Giz Explains: CableCARD and the Future of Cable TV

Illustration for article titled Giz Explains: CableCARD and the Future of Cable TV

The big bad cable industry is under assault. The internet is stealing viewers who can check out their favorite shows on Hulu while fiber and IPTV deliver speed and features they can't quite match. Yet. A new cable internet standard rolling out this year will let them catch up speedwise. To battle the dizzying array of possibilities IPTV offers, the cable industry has its own white knight: Tru2way, a new kind of CableCARD that will deliver real interactive features to cable subscribers, and kill the loathed cable box in the process.


Tru2way is actually the brand name for a common Java-based middleware stack and software platform (aka OpenCable, aka OCAP) that'll be supported across the entire cable industry (all the majors like Comcast and Time Warner others are way onboard). Hardware comes into play by way of CableCARD, the little card you can plug into your TiVo (or whatever) to get cable on it without a set-top box. It decrypts the encrypted signal the cable company sends out.

Up until now CableCARD has had some problems: It was meant to replace your set-top box, but besides crappy industry support, it was missing stuff like the programming guide and VOD. Tru2way aims to fulfill the original promise. Not only will tru2way be in half of all actual cable boxes by 2013 according to ABI Research-Time Warner already has a million boxes out there-TV manufacturers like Panny, Sammy and Sony are building tru2way sets that won't need cable boxes. (ABI principal analyst Steve Wilson tells us that Sony's agreement is particularly important in pushing tru2way forward, since it got the cable operators to agree to the same set of specs and common goals, like a full rollout by 2009.) So tru2way isn't vaporware-it's not a butter smooth road, but you will probably see it fairly soon(ish).

The biggest tru2way advantage for consumers is that the box becomes an option based on the capability of your TV. You'll finally get the program guide, VOD and other advanced features with a tru2way TV, without a black behemoth next to it. And, as is implied in the name, it allows two-way communication, something older CableCARD devices couldn't do. That means cable operators can offer a lot of the same interactive features as AT&T's U-verse IPTV service. Since it's a common platform for all cable operators, a developer's app that works for Time Warner will work for Comcast and vice versa, no messy porting required. And it's just Java, so there's not much of a learning curve, paving the way for lots of innovative apps (if the cable co. allows them), not to mention the obvious like local weather widgets, voting, news, RSS. ABI's Steve Wilson also mentioned an on-TV caller ID app similar to AT&T's.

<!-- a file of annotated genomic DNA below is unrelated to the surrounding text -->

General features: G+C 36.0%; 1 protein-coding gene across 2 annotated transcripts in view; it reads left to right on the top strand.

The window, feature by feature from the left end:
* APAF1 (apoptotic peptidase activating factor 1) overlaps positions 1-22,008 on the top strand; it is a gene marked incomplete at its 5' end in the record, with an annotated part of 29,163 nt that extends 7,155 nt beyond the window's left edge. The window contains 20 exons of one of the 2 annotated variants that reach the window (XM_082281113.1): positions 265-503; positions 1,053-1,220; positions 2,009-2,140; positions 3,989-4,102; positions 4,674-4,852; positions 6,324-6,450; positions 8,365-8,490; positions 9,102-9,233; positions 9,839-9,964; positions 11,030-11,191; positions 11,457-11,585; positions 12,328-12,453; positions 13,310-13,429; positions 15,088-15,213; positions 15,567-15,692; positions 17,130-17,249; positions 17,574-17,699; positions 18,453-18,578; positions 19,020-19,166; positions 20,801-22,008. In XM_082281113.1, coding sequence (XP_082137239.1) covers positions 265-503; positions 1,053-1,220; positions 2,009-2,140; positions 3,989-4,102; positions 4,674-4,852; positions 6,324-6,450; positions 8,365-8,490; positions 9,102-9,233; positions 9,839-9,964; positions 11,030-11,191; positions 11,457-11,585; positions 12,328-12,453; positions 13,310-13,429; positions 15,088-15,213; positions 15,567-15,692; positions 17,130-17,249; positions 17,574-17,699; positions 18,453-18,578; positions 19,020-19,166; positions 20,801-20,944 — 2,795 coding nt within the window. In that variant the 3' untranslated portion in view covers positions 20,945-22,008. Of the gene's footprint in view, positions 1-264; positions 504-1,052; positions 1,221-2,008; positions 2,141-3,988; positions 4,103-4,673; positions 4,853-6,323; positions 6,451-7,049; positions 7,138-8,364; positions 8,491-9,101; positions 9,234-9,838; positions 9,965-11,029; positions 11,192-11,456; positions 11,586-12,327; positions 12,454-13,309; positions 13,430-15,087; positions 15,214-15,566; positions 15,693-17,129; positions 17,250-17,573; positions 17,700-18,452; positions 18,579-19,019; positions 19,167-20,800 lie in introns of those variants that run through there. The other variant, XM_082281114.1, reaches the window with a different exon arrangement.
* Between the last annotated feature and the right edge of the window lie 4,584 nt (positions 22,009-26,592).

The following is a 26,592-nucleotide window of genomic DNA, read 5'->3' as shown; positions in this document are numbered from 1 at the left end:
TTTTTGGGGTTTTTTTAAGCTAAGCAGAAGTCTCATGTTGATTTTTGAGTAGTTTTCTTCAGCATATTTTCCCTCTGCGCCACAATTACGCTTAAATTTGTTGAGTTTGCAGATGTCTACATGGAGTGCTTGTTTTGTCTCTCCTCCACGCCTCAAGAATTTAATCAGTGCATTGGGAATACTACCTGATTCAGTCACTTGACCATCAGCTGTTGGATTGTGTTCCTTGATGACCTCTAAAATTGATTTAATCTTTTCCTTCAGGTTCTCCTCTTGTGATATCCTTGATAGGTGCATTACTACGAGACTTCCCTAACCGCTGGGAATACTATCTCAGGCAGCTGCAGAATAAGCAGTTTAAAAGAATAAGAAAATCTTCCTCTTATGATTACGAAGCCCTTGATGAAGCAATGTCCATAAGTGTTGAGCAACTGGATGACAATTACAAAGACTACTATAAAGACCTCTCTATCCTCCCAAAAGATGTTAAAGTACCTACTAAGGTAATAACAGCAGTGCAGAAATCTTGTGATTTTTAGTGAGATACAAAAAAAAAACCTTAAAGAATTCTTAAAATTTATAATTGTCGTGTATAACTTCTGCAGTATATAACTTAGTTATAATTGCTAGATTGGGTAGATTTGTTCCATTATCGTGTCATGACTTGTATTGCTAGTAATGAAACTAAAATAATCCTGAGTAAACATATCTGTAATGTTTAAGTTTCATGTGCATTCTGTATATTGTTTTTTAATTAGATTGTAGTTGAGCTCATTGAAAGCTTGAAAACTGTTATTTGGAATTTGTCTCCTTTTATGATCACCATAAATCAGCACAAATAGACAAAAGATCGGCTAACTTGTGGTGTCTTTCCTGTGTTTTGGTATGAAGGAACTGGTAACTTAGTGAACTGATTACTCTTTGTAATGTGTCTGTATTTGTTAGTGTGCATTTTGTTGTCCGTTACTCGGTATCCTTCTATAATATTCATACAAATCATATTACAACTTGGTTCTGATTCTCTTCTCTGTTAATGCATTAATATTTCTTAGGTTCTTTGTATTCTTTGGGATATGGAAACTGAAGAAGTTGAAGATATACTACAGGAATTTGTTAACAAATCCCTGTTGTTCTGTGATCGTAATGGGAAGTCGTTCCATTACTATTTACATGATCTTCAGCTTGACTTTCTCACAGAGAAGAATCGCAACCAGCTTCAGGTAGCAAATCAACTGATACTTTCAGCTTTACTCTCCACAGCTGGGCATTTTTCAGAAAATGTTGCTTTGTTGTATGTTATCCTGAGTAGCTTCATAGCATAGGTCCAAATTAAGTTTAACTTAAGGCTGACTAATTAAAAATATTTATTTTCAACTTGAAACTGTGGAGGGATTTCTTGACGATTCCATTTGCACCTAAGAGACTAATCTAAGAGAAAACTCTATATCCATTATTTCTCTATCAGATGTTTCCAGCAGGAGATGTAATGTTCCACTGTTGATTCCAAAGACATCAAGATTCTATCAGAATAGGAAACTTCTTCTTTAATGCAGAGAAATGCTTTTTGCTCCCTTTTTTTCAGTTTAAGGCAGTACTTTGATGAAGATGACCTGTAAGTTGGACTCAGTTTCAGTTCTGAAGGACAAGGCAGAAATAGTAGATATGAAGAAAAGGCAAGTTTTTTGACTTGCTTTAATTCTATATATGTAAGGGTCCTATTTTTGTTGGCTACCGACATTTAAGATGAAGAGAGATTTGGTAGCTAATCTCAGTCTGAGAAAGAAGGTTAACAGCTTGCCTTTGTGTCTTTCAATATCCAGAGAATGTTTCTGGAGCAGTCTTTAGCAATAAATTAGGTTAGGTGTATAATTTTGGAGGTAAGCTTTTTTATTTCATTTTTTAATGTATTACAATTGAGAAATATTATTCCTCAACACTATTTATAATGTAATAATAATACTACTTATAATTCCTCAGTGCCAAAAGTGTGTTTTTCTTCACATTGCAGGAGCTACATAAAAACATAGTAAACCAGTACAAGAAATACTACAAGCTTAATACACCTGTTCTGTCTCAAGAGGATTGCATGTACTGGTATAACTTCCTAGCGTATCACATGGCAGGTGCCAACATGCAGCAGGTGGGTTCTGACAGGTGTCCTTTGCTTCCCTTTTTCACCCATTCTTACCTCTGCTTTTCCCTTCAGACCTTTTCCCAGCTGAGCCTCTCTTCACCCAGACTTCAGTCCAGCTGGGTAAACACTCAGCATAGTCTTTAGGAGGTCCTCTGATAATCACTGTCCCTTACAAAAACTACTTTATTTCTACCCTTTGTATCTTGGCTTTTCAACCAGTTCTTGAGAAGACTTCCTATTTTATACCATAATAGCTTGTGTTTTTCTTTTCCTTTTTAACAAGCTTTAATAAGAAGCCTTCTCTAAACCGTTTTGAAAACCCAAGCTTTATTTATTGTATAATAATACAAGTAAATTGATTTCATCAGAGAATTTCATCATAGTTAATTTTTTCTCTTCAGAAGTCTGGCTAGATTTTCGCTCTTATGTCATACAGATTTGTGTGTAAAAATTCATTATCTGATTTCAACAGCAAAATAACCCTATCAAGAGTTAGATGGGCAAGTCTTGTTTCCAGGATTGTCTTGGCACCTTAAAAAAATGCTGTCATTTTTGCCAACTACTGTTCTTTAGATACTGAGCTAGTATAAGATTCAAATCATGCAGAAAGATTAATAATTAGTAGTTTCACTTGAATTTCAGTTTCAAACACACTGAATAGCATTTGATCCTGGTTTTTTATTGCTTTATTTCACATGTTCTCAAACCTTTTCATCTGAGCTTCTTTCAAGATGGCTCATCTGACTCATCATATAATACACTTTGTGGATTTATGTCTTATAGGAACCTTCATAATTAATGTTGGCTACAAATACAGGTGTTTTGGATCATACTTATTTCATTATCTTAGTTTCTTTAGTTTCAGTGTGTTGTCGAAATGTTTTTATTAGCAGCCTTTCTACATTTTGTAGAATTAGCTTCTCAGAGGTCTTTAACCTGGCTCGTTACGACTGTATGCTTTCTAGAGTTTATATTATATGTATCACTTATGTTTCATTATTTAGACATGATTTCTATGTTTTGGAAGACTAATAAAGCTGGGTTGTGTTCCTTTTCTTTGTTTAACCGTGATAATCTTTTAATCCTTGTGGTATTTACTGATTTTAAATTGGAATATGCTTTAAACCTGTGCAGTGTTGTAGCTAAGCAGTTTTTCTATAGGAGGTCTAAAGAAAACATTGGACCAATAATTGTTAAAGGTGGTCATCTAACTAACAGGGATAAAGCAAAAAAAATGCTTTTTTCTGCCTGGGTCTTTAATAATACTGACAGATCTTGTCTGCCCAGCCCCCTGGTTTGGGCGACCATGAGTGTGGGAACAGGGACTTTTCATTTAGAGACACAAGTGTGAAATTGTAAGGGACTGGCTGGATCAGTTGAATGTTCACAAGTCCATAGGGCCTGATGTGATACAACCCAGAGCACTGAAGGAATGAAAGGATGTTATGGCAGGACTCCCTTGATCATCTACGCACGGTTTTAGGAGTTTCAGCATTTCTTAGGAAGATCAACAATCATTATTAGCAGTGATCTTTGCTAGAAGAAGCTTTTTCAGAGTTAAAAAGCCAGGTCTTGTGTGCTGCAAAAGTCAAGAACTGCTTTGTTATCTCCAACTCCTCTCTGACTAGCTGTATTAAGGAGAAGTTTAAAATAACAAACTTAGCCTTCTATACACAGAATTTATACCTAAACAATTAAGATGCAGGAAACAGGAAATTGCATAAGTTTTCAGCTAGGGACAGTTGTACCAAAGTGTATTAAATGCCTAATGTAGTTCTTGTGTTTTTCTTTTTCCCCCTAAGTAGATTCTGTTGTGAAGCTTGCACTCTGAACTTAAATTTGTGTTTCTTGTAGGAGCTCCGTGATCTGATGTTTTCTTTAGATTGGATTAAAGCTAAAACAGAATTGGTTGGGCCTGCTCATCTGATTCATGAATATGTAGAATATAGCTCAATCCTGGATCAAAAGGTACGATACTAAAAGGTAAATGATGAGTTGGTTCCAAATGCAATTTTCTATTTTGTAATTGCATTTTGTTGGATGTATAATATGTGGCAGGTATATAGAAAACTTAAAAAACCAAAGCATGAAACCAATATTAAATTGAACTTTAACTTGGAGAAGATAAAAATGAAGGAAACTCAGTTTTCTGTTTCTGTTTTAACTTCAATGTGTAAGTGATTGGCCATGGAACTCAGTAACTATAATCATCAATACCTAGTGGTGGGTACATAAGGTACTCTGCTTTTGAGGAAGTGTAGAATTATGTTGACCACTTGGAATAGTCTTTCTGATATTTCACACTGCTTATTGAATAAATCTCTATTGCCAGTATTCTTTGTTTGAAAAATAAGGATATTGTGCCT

The major catch is that this requires new hardware, either a new box (from the cable company) or a new TV (from you wife's pension fund). Cable dudes are going to cycle to the new boxes gradually, not replace them all at once, and that will take some time. Also, don't expect these wonderful new services to be wonderfully free, Wilson tells us. The super-sweet stuff is going to be part of higher-tiered services that are probably gonna cost you. And the boxes themselves might be pricey. There will lower levels with more basic interactivity, but those cheap-o boxes will have a slower rollout. (Though it'll be hastier in markets invaded by FiOS and U-verse according to Wilson.)


So, while CableCARD and tru2way aren't going to invade the country overnight, the way most people watch TV-even if they actually still sit on a couch in front of an actual boob tube-is going to change significantly in the next couple of years. But it's not like they have much of a choice anymore. Even now, people (mostly young whippersnappers) are changing the way they watch TV, whether or not the cable companies and telecoms go along. Time to evolve... or die.


I'm A Different Bird


Call me when there are PCI-Express Tru2Way TV tuners available at retail (not as a component in a preconfigured system), and there are Linux drivers available for it.

Until then, I really don't give a damn.